New Zealand, perhaps surprisingly, has the highest rate of domestic violence in the world. To combat this, a new policy has been introduced that offers victims of domestic violence 10 days of paid leave to help facilitate leaving abusive situations. This is significant as one of the most dangerous times for a victim of domestic abuse is when they try to leave. By giving victims 10 days of paid leave, the idea is that this will, hopefully, give them (and any children) time to leave their abusive situation surreptitiously (i.e. when their abuser is out of the house) and then provide some time for them to start to settle elsewhere.
The chief executive of Women’s Aid, Katie Ghose, has said, regarding this new policy: “By making it a legal requirement for employees to provide paid leave for domestic abuse survivors, this [will] send out the powerful message to survivors that their employment will be secure and they will be financially supported if they flee the abuse. This will help give more women the confidence to speak out about abuse and seek support when taking the brave step to leave an abusive partner and rebuild their life free from abuse.”
The UK government consulted on a new Domestic Abuse Bill between March and May this year, the results of which are still being compiled. The bill as currently drafted does not contain any provision for paid leave for domestic abuse victims. However, in light of New Zealand’s policy, there are now calls, from MPs as well as groups advocating to reduce levels of domestic violence, for such paid leave to be included.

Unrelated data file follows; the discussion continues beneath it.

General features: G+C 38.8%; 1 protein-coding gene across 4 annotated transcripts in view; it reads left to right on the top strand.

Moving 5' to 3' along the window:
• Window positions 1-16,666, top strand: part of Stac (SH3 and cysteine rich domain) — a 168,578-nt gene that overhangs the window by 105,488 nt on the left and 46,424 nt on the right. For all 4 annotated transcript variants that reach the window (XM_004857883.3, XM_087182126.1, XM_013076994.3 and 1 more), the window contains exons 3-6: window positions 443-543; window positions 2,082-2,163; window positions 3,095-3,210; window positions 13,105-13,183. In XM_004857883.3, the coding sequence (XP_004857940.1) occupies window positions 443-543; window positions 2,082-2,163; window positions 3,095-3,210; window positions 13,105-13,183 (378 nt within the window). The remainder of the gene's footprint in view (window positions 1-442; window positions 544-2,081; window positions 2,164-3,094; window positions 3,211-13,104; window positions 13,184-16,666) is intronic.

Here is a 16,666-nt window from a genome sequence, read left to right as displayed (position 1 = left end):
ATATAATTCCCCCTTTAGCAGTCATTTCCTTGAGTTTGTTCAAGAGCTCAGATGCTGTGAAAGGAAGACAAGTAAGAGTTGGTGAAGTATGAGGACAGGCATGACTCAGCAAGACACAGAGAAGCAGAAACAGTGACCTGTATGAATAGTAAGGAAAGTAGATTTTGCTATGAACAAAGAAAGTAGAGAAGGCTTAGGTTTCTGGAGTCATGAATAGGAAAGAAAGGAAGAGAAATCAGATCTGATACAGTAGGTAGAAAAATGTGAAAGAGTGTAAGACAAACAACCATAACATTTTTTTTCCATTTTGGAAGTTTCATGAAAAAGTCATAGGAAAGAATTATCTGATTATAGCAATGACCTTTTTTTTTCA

Given how busy the government currently is with Brexit, this is, unfortunately, unlikely be a high priority. However, in principle, a policy that provides for paid leave for domestic abuse victims could provide significant assistance. This would, however, be at the cost of businesses, unless provisions for subsidies are provided. This in turn prompts the question of whether it is the role of employers to help victims of domestic abuse? And if not employers, who?